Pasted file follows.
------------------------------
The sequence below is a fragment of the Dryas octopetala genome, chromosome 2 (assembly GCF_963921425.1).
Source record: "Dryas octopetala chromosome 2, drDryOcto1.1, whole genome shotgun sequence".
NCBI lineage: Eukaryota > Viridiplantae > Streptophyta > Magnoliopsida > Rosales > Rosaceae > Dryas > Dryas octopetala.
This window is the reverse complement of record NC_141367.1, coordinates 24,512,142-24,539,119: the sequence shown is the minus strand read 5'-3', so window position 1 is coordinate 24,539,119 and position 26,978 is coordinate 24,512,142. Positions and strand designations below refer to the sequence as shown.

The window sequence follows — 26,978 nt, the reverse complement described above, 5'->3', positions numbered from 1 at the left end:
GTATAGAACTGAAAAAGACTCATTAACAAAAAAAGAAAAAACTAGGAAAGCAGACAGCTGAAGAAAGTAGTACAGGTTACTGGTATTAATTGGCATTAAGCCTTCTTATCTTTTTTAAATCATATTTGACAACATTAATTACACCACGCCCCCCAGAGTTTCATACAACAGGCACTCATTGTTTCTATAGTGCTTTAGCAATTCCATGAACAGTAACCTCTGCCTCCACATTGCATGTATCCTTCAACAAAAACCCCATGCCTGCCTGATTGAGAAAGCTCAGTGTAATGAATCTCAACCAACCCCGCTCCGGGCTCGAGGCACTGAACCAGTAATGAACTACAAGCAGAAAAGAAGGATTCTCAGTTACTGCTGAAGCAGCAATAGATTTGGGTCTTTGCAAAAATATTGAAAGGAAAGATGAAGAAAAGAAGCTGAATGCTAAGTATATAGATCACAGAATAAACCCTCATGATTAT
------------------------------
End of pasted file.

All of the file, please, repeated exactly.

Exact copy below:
The sequence below is a fragment of the Dryas octopetala genome, chromosome 2 (assembly GCF_963921425.1).
Source record: "Dryas octopetala chromosome 2, drDryOcto1.1, whole genome shotgun sequence".
NCBI lineage: Eukaryota > Viridiplantae > Streptophyta > Magnoliopsida > Rosales > Rosaceae > Dryas > Dryas octopetala.
This window is the reverse complement of record NC_141367.1, coordinates 24,512,142-24,539,119: the sequence shown is the minus strand read 5'-3', so window position 1 is coordinate 24,539,119 and position 26,978 is coordinate 24,512,142. Positions and strand designations below refer to the sequence as shown.

The window sequence follows — 26,978 nt, the reverse complement described above, 5'->3', positions numbered from 1 at the left end:
GTATAGAACTGAAAAAGACTCATTAACAAAAAAAGAAAAAACTAGGAAAGCAGACAGCTGAAGAAAGTAGTACAGGTTACTGGTATTAATTGGCATTAAGCCTTCTTATCTTTTTTAAATCATATTTGACAACATTAATTACACCACGCCCCCCAGAGTTTCATACAACAGGCACTCATTGTTTCTATAGTGCTTTAGCAATTCCATGAACAGTAACCTCTGCCTCCACATTGCATGTATCCTTCAACAAAAACCCCATGCCTGCCTGATTGAGAAAGCTCAGTGTAATGAATCTCAACCAACCCCGCTCCGGGCTCGAGGCACTGAACCAGTAATGAACTACAAGCAGAAAAGAAGGATTCTCAGTTACTGCTGAAGCAGCAATAGATTTGGGTCTTTGCAAAAATATTGAAAGGAAAGATGAAGAAAAGAAGCTGAATGCTAAGTATATAGATCACAGAATAAACCCTCATGATTAT